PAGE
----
How to be a Shorebird-friendly Photographer : NatureCoaster.com accessibility restaurant explore domain room_service shopping_basket arrow-circle-right search instagram linkedin yelp twitter youtube star facebook Trip Advisor

How to be a Shorebird-friendly Photographer

By Florida's Original NatureCoaster™ Posted on June 2, 2021

Reprint from The Wrack Line by Florida Fish and Wildlife

Photography of shorebirds and seabirds along Florida’s shores is a popular activity for persons of all ages.

Observing shorebirds and seabirds can be exciting, and admirers are often eager to photograph the charismatic birds that take residence on the beaches each year.  However, photographing birds for our enjoyment does not need to come at the cost of their chronic disturbance.

If you are one of the lucky people to encounter and photograph shorebirds and seabirds, please remember how to be a shorebird-friendly photographer.

When photographing a bird on a nest:

Remain outside the posted area. No part of you or your camera equipment should go beyond the string or signs. If the area around the nest is not staked off, you should remain far enough away to avoid disturbing the birds (typically 300 feet).

If the birds show any sign of agitation as a result of your presence, quietly and slowly retreat until the birds no longer appear disturbed. Stay far enough away for the bird to remain on its nest.

Back off immediately if you flush a bird. Sometimes birds nest near the edge of a posted boundary, so even if you are outside the string, if the bird responds to you, you’re too close!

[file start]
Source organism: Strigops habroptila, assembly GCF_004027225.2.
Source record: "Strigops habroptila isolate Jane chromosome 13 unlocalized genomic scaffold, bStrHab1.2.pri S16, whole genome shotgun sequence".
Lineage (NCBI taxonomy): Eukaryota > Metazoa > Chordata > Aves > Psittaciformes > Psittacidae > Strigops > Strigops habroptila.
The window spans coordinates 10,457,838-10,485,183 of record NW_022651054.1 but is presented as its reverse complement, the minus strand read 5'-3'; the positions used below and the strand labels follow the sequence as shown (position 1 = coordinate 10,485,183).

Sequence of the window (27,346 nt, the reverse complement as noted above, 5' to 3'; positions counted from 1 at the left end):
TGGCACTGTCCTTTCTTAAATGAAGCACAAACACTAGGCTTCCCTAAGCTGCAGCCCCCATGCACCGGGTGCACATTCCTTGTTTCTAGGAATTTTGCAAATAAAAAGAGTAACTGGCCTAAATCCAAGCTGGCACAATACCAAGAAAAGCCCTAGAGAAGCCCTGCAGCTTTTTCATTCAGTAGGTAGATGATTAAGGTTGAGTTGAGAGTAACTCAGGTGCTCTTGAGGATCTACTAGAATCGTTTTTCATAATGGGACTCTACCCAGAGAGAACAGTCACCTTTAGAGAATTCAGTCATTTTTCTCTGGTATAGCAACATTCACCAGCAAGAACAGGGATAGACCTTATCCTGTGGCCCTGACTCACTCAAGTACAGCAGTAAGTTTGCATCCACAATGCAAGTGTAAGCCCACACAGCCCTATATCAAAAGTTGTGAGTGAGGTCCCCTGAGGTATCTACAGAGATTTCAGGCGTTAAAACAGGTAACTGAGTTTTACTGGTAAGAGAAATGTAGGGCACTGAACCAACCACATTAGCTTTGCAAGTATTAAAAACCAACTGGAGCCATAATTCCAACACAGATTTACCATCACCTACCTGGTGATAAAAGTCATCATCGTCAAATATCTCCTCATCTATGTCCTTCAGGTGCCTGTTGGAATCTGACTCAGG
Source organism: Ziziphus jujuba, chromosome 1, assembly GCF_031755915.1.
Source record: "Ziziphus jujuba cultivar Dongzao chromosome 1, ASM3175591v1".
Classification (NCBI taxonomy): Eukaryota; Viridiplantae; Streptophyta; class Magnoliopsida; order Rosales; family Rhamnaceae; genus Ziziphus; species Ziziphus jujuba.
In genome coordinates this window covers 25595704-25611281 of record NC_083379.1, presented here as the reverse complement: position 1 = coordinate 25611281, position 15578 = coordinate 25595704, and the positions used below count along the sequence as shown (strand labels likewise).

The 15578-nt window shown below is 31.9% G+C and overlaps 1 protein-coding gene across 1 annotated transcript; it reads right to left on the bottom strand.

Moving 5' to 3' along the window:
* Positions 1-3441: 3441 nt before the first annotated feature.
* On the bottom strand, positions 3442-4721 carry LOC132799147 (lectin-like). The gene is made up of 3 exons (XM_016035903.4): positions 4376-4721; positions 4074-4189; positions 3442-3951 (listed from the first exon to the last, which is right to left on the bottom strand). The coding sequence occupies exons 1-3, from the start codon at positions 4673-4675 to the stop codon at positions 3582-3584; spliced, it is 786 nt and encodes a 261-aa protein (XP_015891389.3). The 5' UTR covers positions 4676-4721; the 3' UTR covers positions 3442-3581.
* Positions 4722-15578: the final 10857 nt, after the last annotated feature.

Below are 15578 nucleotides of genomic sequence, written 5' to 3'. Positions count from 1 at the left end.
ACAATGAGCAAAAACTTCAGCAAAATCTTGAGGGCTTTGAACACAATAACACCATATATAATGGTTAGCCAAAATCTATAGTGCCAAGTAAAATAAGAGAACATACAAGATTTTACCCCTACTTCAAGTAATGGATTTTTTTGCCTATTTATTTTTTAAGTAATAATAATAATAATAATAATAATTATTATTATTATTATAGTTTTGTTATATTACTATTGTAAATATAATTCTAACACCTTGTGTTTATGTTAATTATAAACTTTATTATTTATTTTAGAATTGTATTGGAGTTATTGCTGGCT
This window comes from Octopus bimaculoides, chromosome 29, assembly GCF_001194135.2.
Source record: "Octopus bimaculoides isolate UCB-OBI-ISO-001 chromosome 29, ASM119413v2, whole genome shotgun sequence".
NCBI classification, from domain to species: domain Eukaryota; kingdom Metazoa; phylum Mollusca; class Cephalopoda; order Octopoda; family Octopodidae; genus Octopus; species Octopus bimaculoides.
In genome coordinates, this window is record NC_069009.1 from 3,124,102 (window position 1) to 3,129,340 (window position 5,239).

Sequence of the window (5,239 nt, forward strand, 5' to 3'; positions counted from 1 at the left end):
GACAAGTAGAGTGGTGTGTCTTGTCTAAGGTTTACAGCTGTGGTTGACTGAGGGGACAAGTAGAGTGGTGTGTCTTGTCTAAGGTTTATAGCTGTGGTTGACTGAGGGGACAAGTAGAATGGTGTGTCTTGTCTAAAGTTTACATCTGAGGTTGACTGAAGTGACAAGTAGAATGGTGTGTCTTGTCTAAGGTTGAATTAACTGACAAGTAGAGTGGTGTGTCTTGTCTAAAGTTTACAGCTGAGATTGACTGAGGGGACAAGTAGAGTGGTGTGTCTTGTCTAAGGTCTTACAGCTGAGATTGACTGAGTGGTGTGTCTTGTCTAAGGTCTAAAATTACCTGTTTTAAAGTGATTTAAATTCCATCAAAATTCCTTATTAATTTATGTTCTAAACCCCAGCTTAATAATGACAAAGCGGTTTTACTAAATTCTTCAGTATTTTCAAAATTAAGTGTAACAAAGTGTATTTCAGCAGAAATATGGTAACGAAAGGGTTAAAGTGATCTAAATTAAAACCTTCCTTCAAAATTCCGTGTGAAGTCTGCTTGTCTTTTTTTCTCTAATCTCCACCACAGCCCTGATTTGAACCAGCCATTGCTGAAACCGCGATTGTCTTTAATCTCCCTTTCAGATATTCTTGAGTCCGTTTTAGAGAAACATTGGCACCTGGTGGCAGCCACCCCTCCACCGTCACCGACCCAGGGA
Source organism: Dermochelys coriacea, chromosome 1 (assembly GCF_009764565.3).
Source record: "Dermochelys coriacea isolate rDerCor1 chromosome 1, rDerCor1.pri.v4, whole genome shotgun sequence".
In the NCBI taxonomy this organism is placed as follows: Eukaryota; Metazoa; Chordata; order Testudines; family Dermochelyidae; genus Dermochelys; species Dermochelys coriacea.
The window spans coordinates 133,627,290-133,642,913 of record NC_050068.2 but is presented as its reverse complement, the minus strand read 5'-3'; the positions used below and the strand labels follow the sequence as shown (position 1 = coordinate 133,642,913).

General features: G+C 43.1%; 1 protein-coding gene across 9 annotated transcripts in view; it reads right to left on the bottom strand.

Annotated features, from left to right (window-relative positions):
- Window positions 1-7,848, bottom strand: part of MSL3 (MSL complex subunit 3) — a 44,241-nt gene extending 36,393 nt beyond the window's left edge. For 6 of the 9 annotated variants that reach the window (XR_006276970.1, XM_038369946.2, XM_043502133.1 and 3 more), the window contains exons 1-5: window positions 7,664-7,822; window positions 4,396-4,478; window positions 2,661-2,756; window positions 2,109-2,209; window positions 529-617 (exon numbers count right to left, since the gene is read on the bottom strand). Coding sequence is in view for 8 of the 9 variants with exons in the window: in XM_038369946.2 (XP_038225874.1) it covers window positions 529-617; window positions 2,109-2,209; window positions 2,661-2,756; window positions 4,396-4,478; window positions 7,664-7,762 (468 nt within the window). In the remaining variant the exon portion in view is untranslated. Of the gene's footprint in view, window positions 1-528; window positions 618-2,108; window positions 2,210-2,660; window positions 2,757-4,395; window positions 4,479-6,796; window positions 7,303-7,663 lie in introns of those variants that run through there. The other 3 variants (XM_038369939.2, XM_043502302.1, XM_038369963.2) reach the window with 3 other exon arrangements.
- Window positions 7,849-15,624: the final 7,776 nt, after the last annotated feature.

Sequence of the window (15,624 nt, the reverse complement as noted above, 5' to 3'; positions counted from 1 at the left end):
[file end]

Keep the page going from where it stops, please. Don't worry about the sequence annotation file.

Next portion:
Scan for shorebird and seabird predators. Make sure there are no predators nearby such as raccoons, cats, and crows that may be attracted to human presence or scent. They are alert to movement, so by flushing a bird, you may inadvertently help predators notice birds that would otherwise have remained camouflaged.

How to be a Shorebird-friendly Photographer in Florida’s Nature Coast

Stay 10 minutes or less. Too much time near the nest may unduly stress the birds. Be considerate and do not spend more than 10 minutes near the nest. If other photographers are present, try to coordinate your time near the nest, and leave the area together, so that the birds have at least three hours of undisturbed time.

Don’t specify the nest’s exact location when sharing or publishing photos. Advertising the birds’ nesting location may draw additional disturbance to the nest.

When photographing birds that are away from their nests, or birds with chicks:

  • Stay at least 100 ft away from the birds.
  • Wait for the birds to approach you for closer shots. 
  • Stay far enough away so the birds do not change their behavior in response to your presence.
  • Don’t “push” the birds around the beach. Birds need to be able to feed and rest without disturbance.
  • Shorebird chicks must constantly forage to gain enough weight to fledge in time, so any time taken away from foraging can be harmful to their health and survival.

For more details, read “How to Be a Shorebird-friendly Photographer”.

Image by Pat Manfredo

Comments